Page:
In 1893 J. J. Sylvester [8] posed the following celebrated problem: Given a finite collection of points in the affine plane, not all lying on a line, show that there exists a line which passes through precisely two of the points. Sylvester’s problem was reposed in this Monthly by Erd˝os in 1944 [4] and then later that year a proof was given by Gallai [6]. Since then, many proofs of the Sylvester-Gallai Theorem have been found. Of these proofs, that given by Kelly (as communicated by Coxeter in [2] and [3]) and that attributed to Melchior (as implied in [7]1) are particularly elegant. Kelly’s proof uses a simple distance argument while Melchior considers the dual collection of lines and applies Euler’s formula. For more extensive treatments of the Sylvester-Gallai Theorem and its relatives, see [1] and [5].

Given a collection of points, a line passing through just two of the points is commonly referred to as an ordinary line. As in Melchior [7], one can use projective duality to obtain a fully equivalent dual formulation of the theorem, namely that given a collection of n lines in the real projective plane, not all passing through a common point, there must be a point of intersection of just two lines. Such a point of intersection is generally referred to as an ordinary point. In what follows I provide a new and particularly simple non-metric proof of the theorem in this dual form.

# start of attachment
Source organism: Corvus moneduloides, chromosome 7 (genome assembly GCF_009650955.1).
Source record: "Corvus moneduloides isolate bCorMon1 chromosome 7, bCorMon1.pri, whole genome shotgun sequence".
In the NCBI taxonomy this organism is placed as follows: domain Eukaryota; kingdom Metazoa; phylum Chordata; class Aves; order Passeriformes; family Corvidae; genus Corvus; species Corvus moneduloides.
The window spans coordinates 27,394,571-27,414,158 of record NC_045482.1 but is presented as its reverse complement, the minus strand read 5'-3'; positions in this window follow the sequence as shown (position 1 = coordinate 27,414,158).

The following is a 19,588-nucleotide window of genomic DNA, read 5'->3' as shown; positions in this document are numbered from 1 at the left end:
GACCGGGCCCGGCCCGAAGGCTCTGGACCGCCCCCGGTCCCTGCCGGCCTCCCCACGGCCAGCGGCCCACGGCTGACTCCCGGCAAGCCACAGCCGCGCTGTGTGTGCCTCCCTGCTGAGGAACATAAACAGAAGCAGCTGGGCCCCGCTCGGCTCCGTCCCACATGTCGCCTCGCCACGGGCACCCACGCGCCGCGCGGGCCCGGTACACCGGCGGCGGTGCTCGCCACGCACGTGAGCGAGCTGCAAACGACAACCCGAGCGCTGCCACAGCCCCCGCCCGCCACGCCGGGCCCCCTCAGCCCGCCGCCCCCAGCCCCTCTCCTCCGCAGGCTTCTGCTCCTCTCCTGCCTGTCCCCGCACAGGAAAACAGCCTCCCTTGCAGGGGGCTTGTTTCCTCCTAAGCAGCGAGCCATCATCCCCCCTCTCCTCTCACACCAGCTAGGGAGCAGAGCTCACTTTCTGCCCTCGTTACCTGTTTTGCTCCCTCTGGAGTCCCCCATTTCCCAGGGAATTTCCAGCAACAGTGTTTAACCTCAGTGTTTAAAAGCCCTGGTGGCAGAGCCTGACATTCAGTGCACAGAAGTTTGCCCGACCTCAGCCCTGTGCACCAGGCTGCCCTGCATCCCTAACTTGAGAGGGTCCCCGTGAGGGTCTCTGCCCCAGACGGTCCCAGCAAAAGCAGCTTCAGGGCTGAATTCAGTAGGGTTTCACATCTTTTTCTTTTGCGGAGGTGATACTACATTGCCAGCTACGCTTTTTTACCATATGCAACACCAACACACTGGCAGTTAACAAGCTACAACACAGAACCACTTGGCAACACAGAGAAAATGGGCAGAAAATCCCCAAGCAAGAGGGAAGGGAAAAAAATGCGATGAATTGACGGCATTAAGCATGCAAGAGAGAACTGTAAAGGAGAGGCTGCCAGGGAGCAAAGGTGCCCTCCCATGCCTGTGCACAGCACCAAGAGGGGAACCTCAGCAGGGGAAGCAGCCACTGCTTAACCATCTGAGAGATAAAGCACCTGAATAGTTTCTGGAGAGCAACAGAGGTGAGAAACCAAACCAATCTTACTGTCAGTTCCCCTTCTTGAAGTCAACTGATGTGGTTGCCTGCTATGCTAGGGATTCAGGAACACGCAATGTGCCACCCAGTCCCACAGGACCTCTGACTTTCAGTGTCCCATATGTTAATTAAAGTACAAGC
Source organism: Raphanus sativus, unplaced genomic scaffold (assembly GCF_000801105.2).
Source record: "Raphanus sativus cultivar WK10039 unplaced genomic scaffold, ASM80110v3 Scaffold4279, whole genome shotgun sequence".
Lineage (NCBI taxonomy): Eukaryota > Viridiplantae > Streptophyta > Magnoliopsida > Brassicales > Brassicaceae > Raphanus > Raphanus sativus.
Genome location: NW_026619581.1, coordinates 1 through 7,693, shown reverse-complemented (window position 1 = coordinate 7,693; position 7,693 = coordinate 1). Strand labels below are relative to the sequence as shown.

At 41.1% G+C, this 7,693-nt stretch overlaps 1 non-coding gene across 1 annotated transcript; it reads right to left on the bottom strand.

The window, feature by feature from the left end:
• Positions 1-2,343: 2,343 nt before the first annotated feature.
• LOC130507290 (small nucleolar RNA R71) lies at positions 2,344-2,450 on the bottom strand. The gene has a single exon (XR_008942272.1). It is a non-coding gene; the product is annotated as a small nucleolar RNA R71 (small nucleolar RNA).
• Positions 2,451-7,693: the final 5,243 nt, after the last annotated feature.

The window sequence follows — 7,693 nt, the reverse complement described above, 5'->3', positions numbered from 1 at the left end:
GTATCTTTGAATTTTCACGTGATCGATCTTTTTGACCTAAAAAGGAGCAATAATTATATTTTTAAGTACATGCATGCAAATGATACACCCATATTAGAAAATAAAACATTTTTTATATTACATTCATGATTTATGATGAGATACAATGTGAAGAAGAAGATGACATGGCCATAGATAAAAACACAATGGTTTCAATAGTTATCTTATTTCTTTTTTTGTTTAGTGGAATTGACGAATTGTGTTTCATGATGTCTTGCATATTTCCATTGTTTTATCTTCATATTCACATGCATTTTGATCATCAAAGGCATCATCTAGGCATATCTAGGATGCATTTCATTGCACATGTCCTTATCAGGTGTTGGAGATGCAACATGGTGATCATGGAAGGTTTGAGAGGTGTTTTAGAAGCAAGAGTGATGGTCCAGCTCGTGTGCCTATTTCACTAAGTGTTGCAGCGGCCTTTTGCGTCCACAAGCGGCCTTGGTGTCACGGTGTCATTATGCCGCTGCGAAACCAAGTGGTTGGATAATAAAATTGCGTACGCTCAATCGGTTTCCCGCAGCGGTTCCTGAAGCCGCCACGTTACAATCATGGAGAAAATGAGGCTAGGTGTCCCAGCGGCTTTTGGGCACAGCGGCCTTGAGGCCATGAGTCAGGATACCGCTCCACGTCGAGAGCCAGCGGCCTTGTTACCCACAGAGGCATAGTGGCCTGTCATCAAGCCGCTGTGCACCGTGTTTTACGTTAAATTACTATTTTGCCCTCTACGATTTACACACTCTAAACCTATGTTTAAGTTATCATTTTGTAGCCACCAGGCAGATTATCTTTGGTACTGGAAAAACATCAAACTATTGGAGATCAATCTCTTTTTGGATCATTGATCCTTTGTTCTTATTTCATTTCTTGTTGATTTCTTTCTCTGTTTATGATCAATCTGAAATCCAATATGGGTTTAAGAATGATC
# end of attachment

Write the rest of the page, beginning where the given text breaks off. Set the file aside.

By:* Jonathan Lenchner*

Published in: RC24603 in 2008

**LIMITED DISTRIBUTION NOTICE:**

**This Research Report is available. This report has been submitted for publication outside of IBM and will probably be copyrighted if accepted for publication. It has been issued as a Research Report for early dissemination of its contents. In view of the transfer of copyright to the outside publisher, its distribution outside of IBM prior to publication should be limited to peer communications and specific requests. After outside publication, requests should be filled only by reprints or legally obtained copies of the article (e.g., payment of royalties). I have read and understand this notice and am a member of the scientific community outside or inside of IBM seeking a single copy only.**

Questions about this service can be mailed to reports@us.ibm.com .